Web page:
Boundaries - WHY and WHERE We Need Them In Our Lives
A boundary is defined as anything that marks a border ... an area where we will not allow anything in or out.
We are ultimately responsible for keeping and maintaining these boundaries.
- Find it hard to say NO to friends, family members, co-workers or often volunteer your time, yet find yourself constantly exhausted and overextended.
- Worry about what others will think of you if you do not “go along” with the plan, activity, or decision (even if you do not agree or are uncomfortable).
- Struggle to maintain healthy relationships, both in your personal and professional life.
- Repeatedly find yourself in situations in which you feel like the victim... “How did I get myself into this mess?” “Why do these things always happen to me?”
- Feel that important people in your life don’t “respect” you or “take advantage of you” often and secretly feel resentful toward them.
You may need to SET and/or REINFORCE boundaries both personally and professionally.
and improve relationships by creating clear expectations and responsibilities.
Let’s look at why boundaries are so important for our physical, mental, and emotional well-being, as well as 5 Simple Practices to keep and maintain them in our lives.
Just like the border of a property, state, or country marks where one territory ends and the other begins, the same is true for human boundaries. We must first know, and then indicate clearly where we begin/end, and where another ends and begins.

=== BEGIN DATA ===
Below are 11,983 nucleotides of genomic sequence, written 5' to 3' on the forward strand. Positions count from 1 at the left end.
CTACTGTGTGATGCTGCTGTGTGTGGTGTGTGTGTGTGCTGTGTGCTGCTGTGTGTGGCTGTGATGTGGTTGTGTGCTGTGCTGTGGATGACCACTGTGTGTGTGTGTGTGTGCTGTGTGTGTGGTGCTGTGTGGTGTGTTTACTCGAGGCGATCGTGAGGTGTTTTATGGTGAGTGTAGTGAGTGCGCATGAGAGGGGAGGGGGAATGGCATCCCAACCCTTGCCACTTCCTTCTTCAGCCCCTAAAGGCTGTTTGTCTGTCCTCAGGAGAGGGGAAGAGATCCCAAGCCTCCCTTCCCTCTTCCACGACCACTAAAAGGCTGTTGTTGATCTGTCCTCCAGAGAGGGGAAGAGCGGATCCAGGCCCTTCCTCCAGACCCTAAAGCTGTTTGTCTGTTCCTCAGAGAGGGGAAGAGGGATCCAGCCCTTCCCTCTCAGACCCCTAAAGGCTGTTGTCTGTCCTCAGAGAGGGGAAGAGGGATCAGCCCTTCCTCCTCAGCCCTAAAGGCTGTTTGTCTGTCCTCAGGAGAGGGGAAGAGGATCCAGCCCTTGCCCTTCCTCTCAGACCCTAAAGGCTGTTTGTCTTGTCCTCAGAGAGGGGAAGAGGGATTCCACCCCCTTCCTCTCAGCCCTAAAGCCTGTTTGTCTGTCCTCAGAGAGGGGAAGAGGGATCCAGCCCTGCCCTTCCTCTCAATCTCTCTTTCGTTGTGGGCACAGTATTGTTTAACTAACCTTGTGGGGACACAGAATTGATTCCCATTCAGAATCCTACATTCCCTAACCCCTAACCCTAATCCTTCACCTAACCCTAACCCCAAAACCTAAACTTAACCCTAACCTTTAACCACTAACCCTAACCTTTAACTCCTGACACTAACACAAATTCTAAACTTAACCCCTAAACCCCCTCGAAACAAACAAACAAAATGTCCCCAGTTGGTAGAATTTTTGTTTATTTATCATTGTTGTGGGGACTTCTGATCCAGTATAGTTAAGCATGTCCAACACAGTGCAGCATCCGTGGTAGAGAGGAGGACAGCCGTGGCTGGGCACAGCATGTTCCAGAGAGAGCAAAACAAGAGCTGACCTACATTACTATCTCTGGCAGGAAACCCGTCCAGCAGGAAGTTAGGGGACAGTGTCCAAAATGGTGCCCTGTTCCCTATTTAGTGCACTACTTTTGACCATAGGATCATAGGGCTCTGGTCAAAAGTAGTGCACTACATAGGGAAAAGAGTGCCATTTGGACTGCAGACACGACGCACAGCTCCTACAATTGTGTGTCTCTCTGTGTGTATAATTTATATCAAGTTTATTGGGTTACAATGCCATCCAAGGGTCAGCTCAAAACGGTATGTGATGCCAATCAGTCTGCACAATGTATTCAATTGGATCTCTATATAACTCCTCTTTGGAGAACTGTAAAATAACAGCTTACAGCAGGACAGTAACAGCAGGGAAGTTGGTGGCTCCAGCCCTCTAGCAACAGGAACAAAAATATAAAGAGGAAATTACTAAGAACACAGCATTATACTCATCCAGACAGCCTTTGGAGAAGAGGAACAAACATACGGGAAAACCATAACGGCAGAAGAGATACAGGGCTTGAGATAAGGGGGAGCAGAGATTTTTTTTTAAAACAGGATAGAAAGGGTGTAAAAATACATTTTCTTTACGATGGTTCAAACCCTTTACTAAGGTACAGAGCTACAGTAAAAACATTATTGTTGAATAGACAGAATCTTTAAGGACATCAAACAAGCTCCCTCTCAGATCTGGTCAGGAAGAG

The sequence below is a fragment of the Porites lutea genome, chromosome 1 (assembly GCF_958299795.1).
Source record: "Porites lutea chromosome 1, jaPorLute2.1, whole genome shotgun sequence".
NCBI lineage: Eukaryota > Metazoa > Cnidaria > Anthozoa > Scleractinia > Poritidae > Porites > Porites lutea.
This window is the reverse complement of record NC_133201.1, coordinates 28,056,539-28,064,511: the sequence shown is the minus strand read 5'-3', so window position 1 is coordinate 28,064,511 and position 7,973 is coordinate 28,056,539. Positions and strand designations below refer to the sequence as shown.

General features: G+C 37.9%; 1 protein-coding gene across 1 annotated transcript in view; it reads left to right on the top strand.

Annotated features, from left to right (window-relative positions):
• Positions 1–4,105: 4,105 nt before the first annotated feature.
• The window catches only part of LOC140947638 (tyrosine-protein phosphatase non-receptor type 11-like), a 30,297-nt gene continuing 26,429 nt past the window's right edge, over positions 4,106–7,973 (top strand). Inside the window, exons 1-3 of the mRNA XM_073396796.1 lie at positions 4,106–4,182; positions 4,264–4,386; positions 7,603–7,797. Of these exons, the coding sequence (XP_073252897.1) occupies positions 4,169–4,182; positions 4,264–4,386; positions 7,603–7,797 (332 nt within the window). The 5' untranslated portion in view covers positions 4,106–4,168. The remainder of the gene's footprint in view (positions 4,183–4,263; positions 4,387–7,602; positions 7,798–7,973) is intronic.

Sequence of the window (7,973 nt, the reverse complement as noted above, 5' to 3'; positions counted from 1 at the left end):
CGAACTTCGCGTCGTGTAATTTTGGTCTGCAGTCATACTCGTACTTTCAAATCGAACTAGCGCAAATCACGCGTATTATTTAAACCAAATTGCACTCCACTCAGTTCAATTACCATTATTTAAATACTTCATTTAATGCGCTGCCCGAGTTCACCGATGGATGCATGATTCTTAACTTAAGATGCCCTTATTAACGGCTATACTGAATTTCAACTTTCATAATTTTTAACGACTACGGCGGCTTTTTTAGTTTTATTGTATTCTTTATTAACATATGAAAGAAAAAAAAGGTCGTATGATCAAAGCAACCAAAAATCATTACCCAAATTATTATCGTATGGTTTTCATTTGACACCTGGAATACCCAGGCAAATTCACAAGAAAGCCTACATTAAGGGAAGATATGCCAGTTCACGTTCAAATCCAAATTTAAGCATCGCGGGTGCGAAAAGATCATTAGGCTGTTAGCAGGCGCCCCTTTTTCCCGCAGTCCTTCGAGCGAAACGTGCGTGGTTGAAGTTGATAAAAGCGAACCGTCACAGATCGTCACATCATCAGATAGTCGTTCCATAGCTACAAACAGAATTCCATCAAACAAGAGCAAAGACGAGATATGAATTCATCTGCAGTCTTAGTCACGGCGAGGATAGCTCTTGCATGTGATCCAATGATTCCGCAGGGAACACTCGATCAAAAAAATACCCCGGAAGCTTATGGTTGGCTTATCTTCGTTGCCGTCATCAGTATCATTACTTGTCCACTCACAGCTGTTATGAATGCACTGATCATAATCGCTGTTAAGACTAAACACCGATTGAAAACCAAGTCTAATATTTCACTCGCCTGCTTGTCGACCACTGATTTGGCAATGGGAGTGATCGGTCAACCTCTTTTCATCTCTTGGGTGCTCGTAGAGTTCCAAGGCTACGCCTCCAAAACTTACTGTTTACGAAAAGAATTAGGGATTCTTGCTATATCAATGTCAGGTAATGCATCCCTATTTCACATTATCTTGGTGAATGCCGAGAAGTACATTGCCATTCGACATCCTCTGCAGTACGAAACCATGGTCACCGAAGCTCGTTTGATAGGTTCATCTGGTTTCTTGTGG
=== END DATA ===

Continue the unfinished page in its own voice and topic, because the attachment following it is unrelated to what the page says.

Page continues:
- Secondly, we must create the barrier or boundary that keeps each of us in our own territory.
- These boundaries can be physical, such as creating a personal space rule of 1-3 feet or deciding that you are not a hugger or that being touched in any way is only acceptable with an invitation from you.
- They can be mental, such as deciding that you will not engage in a particular behavior, for example, a political debate, gossip or argument when another person attempts to involve you.
- We can create emotional boundaries for situations where we know we have “triggers” or “buttons” that others push. This type of boundary is especially important with loved ones and family members as our emotional attachments often cloud our reasoning and judgement.
- Professional boundaries can be an extension of our personal boundaries. These are simply practiced in the workplace to create clear roles and expectations of all parties involved and to avoid any miscommunication and/or breakdown of processes.
- Finally, we can create spiritual boundaries in which we fiercely guard our personal or quiet time. This can be time spent on a spiritual practice such as religious services, meditation, yoga, walking or exercising in nature, spending ME time engaged in something we love, or just being alone.
Boundaries are important for so many reasons in our lives. They help define roles, expectations, and balance within relationships, but also help us define who and what we are, what we stand for, and prevent us from losing sight of this personal identity and self-worth.
Without clear boundaries in our personal and professional lives, many of us can easily become people pleasers, martyrs, and victims, none of which are healthy or helpful for anyone involved as we engage in patterns of thinking and behavior that diminish our sense of self. If you know that you struggle with setting boundaries in your life, I encourage you to explore why? Is it because you are afraid of “upsetting” someone; is it easier to just conform; or are you trying to be something or someone others want? Why? Where does this come from? Why do you choose to make another person’s demands/expectations more important than your own needs and wants?